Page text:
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New York Gov. Andrew Cuomo listens during  a coronavirus news conference at the governor's Manhattan office March 2, 2020.
New York Gov. Andrew Cuomo listens during a coronavirus news conference at the governor's Manhattan office March 2, 2020. (Barry Williams, New York Daily News/TNS)

The woman who filed a criminal complaint against New York Gov. Andrew M. Cuomo, D, last week alleging he engaged in illegal sexual conduct has come forward publicly for the first time.

Brittany Commisso was previously identified only as "Executive Assistant #1" in a report released Tuesday by state Attorney General Letitia James, D, after a lengthy investigation into numerous sexual harassment allegations against Cuomo. On Thursday, Commisso also filed a criminal complaint against Cuomo with the Albany County Sheriff's Office, but had remained anonymous.

In a joint interview with CBS's "This Morning" and the Albany Times Union that will air Monday, Commisso revealed herself to be "Executive Assistant #1." A preview of the interview was shown Sunday on CBS's "Face the Nation."

When asked why she had filed the criminal complaint against Cuomo, Commisso told CBS News correspondent Jericka Duncan, "it was the right thing to do."

"The governor needs to be held accountable," Commisso added.

When asked to clarify if that meant seeing Cuomo charged with a crime, Commisso nodded in the affirmative.

"What he did to me was a crime," she told Duncan. "He broke the law."

According to the attorney general's report, Commisso told investigators that Cuomo harassed her both verbally and physically, including groping her breast in the governor's mansion in Albany. Cuomo has denied the allegations.

Commisso told investigators that one day, Cuomo allegedly told her it was "about time you showed some leg" when she wore a dress, and later asked if she had kissed or "fooled around" with someone other than her husband.

At one point, the governor allegedly said to Commisso something like, "If you were single, the things I would do to you," she recalled, per the attorney general's report. In one incident, he allegedly asked her to take a selfie with him and then "moved his hand to grab her butt cheek and began to rub it," the report said. Commisso told investigators she was shaking so much that the photos were blurry.

In November, Commisso was dispatched to assist Cuomo at the executive mansion, according to the report. As she was leaving, he slammed the door shut and slid his hand up her blouse, cupping her breast, according to the investigation. "I remember thinking to myself who — I knew what just went on, I knew and he knew too that was wrong," she told investigators. "And that I in no way, shape or form invited that nor did I ask for it. I didn't want it. I feel like I was being taken advantage of."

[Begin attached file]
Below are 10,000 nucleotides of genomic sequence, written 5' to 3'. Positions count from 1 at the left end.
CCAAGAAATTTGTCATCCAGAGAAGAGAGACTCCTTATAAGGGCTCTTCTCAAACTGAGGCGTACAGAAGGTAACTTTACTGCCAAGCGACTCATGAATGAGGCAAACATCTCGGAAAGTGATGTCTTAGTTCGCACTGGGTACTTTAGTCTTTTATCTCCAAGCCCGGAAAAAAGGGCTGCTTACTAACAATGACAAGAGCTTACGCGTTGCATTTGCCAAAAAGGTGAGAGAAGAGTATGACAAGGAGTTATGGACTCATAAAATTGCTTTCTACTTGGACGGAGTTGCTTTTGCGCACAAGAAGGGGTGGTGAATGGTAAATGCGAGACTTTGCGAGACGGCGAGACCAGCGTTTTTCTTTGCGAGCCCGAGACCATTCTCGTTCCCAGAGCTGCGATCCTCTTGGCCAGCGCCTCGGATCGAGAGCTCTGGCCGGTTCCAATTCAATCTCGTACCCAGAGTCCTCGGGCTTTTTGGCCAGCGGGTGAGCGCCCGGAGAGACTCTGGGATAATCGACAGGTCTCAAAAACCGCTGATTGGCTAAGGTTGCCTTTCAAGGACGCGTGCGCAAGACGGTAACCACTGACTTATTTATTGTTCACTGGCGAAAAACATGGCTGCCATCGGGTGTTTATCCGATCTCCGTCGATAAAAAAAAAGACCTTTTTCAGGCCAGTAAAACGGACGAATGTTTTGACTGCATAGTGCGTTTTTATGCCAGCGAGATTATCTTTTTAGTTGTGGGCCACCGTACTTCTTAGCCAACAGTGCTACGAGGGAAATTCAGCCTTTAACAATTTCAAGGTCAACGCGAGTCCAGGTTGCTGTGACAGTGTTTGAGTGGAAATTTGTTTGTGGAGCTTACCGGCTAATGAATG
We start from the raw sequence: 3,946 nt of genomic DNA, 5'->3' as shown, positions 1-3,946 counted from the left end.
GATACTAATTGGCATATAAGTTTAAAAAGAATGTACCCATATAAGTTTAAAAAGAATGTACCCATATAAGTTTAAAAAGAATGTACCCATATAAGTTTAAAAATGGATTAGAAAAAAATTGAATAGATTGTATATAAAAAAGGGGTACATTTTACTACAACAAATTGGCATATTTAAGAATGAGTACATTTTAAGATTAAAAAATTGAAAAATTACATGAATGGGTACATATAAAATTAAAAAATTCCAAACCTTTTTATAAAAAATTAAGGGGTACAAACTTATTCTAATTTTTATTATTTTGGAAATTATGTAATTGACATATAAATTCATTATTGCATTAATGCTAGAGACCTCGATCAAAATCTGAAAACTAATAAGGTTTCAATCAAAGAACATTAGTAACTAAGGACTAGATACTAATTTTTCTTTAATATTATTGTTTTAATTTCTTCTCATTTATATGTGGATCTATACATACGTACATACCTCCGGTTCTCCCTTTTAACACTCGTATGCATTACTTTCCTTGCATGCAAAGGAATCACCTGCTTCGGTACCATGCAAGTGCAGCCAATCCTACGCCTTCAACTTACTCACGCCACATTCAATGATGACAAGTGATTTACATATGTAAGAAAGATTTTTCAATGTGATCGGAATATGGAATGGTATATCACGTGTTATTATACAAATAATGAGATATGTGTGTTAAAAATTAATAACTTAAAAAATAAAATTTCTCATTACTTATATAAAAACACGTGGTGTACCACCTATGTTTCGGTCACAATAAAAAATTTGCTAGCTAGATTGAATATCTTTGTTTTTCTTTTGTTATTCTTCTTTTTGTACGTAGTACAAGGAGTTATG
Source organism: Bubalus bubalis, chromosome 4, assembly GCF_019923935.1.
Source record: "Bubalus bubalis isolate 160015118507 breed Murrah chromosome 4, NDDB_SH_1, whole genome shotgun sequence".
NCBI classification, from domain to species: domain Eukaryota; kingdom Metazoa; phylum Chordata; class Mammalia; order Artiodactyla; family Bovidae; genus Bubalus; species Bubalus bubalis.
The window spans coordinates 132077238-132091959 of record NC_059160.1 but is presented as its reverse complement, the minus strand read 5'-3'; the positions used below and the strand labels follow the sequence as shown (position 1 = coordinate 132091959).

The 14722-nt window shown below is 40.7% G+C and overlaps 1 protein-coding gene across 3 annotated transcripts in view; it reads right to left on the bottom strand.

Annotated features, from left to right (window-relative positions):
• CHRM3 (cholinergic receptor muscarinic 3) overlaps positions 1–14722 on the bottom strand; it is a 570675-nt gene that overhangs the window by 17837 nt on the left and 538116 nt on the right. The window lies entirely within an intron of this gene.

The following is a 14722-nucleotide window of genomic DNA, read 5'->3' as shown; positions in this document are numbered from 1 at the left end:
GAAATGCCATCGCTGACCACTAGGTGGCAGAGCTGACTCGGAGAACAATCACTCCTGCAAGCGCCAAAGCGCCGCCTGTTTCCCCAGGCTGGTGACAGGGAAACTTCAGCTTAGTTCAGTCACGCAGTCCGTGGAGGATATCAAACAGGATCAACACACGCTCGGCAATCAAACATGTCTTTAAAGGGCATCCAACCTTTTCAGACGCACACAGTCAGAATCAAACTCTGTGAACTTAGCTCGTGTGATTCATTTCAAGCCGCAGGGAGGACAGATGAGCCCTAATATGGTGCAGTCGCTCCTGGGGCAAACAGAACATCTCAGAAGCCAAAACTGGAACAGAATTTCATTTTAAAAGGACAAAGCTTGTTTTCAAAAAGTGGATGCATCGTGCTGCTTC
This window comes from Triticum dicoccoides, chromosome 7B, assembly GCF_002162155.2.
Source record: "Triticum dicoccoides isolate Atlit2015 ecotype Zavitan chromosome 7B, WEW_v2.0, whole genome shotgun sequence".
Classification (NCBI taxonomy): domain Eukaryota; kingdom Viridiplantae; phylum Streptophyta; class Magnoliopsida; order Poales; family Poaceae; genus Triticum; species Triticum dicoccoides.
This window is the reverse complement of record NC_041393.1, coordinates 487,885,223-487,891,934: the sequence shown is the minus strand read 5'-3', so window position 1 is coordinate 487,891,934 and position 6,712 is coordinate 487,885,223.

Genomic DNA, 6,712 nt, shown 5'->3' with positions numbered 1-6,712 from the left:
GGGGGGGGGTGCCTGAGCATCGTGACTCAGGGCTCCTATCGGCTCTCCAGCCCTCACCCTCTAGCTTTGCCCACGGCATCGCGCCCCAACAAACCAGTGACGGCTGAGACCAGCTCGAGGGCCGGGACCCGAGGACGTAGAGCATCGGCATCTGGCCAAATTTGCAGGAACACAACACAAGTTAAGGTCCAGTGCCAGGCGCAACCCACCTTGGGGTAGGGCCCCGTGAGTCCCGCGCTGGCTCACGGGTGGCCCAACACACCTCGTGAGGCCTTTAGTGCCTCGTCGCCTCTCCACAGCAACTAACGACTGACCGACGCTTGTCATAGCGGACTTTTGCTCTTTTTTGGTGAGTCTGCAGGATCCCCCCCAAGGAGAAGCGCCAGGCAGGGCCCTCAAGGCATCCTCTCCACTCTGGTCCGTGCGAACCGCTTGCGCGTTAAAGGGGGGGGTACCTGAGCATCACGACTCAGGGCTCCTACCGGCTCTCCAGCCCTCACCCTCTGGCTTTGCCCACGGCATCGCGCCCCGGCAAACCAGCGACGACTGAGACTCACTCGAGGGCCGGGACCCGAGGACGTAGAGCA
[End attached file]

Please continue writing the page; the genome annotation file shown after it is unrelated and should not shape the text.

Commisso told investigators from the attorney general's office that she planned to take Cuomo's actions "to her grave" but grew upset after hearing him deny inappropriately touching women.

On Friday, a spokesman for the governor reiterated Cuomo's denial that he groped the assistant and said that the office notified authorities after she told a supervisor about her experience.

"As we said previously, we proactively made a referral nearly four months ago in accordance with state policies," said Richard Azzopardi, a spokesman for the governor.

Cuomo attorney Rita Glavin questioned the assistant's account of the breast groping in a news conference Friday. She said a reconstruction of the events on Nov. 16, a possible date of the incident given in the report, showed that the assistant was on a different floor from the governor for much of the day and that she did not leave abruptly, but offered to continue working late at the mansion. The attorney general's report notes that the assistant was not certain of the date of the incident. But Glavin said that records show that Nov. 16 was the only day that month the assistant entered the mansion.

Albany County Sheriff Craig Apple vowed Saturday that his office would conduct a "very comprehensive investigation" into the criminal complaint filed against Cuomo, and took pains to keep her identity secret during a news conference.

Apple also said his investigators would not be rushed or swayed either way by the high-profile nature of the case.

Cuomo is facing a growing number of calls to resign, including from President Biden and other top Democrats, after 11 women accused him of sexual harassment and retaliation.

"We treat victims the same. We investigate the same. This one has more eyes on it," Apple said Saturday. "I'm not going to rush it because of who [Cuomo] is and I'm not going to delay it because of who he is."

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